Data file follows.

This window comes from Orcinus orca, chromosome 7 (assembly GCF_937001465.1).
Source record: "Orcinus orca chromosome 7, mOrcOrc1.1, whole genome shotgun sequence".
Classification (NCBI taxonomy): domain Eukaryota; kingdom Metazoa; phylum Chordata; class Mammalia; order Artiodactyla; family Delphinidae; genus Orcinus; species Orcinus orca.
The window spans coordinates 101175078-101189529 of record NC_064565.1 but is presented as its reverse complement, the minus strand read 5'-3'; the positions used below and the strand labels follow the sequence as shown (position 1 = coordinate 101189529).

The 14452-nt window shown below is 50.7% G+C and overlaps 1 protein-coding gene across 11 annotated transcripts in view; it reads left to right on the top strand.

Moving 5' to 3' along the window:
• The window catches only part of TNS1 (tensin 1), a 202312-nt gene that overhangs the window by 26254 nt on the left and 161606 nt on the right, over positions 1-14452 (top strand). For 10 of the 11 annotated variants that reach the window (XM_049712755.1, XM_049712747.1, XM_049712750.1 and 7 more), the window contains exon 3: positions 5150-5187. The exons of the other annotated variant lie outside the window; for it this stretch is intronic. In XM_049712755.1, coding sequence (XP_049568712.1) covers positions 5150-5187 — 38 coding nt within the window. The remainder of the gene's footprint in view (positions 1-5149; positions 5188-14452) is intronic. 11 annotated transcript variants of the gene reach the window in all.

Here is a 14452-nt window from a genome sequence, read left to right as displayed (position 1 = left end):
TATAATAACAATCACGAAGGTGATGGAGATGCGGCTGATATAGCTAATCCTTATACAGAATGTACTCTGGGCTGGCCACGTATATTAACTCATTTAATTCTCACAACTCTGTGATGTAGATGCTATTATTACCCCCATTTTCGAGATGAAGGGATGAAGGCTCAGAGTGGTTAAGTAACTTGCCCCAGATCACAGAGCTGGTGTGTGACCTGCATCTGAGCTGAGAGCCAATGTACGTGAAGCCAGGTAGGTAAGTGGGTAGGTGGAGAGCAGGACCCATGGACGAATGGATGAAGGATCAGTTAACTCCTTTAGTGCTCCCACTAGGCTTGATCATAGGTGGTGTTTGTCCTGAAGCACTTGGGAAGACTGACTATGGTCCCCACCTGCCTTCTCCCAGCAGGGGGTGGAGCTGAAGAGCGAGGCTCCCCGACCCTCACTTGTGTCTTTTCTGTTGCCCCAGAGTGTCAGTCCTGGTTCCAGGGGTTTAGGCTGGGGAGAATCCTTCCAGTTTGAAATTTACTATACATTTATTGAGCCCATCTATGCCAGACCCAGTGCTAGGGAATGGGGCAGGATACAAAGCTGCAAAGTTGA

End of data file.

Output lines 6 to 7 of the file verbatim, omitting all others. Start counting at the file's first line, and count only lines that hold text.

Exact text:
Moving 5' to 3' along the window:
• The window catches only part of TNS1 (tensin 1), a 202312-nt gene that overhangs the window by 26254 nt on the left and 161606 nt on the right, over positions 1-14452 (top strand). For 10 of the 11 annotated variants that reach the window (XM_049712755.1, XM_049712747.1, XM_049712750.1 and 7 more), the window contains exon 3: positions 5150-5187. The exons of the other annotated variant lie outside the window; for it this stretch is intronic. In XM_049712755.1, coding sequence (XP_049568712.1) covers positions 5150-5187 — 38 coding nt within the window. The remainder of the gene's footprint in view (positions 1-5149; positions 5188-14452) is intronic. 11 annotated transcript variants of the gene reach the window in all.